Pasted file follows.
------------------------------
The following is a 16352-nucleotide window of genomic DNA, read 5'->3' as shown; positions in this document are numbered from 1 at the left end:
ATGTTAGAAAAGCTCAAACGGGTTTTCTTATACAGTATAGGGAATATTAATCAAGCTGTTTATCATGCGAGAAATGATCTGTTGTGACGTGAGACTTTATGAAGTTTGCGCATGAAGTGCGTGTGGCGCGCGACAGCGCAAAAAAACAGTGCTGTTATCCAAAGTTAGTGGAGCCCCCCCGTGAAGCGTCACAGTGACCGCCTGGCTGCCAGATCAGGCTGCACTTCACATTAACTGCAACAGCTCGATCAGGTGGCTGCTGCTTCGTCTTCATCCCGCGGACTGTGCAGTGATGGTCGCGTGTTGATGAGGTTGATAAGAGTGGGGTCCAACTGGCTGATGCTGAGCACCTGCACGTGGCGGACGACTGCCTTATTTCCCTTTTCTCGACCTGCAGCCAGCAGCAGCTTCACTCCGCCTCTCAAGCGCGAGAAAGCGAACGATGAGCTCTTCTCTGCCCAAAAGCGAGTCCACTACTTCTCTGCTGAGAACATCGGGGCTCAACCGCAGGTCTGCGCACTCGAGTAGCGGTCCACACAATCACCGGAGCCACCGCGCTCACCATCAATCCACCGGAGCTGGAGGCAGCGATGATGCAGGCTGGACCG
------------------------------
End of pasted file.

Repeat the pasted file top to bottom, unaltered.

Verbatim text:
The following is a 16352-nucleotide window of genomic DNA, read 5'->3' as shown; positions in this document are numbered from 1 at the left end:
ATGTTAGAAAAGCTCAAACGGGTTTTCTTATACAGTATAGGGAATATTAATCAAGCTGTTTATCATGCGAGAAATGATCTGTTGTGACGTGAGACTTTATGAAGTTTGCGCATGAAGTGCGTGTGGCGCGCGACAGCGCAAAAAAACAGTGCTGTTATCCAAAGTTAGTGGAGCCCCCCCGTGAAGCGTCACAGTGACCGCCTGGCTGCCAGATCAGGCTGCACTTCACATTAACTGCAACAGCTCGATCAGGTGGCTGCTGCTTCGTCTTCATCCCGCGGACTGTGCAGTGATGGTCGCGTGTTGATGAGGTTGATAAGAGTGGGGTCCAACTGGCTGATGCTGAGCACCTGCACGTGGCGGACGACTGCCTTATTTCCCTTTTCTCGACCTGCAGCCAGCAGCAGCTTCACTCCGCCTCTCAAGCGCGAGAAAGCGAACGATGAGCTCTTCTCTGCCCAAAAGCGAGTCCACTACTTCTCTGCTGAGAACATCGGGGCTCAACCGCAGGTCTGCGCACTCGAGTAGCGGTCCACACAATCACCGGAGCCACCGCGCTCACCATCAATCCACCGGAGCTGGAGGCAGCGATGATGCAGGCTGGACCG